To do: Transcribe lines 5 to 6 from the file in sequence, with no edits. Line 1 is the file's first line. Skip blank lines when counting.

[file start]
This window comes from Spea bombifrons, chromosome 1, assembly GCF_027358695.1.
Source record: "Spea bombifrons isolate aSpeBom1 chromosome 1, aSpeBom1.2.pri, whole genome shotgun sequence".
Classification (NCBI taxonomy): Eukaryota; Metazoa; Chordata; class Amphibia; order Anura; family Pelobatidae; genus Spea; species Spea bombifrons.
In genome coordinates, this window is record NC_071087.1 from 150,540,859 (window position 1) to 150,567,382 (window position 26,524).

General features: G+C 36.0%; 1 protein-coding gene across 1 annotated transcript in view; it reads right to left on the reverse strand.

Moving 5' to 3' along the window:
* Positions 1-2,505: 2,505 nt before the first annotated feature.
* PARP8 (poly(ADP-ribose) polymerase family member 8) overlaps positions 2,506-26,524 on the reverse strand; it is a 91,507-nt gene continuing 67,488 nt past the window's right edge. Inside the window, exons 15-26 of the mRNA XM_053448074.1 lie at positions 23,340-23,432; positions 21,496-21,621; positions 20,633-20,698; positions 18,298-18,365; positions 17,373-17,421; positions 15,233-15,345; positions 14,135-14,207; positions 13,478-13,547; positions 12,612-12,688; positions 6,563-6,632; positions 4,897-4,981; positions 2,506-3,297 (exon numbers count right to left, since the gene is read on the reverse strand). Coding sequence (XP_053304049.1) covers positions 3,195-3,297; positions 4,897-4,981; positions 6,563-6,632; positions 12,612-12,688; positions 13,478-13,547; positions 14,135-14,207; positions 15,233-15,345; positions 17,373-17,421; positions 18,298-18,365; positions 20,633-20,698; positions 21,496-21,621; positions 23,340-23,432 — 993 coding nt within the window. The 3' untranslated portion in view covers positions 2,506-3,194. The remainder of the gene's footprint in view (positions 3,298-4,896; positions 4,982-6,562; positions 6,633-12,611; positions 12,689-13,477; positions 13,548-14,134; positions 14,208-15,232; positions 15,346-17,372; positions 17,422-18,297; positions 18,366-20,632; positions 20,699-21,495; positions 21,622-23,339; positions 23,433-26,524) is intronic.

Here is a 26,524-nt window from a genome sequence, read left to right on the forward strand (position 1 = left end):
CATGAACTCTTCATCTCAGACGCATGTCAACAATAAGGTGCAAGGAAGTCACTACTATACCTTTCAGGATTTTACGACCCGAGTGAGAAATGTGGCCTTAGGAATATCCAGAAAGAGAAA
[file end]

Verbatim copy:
General features: G+C 36.0%; 1 protein-coding gene across 1 annotated transcript in view; it reads right to left on the reverse strand.

Moving 5' to 3' along the window: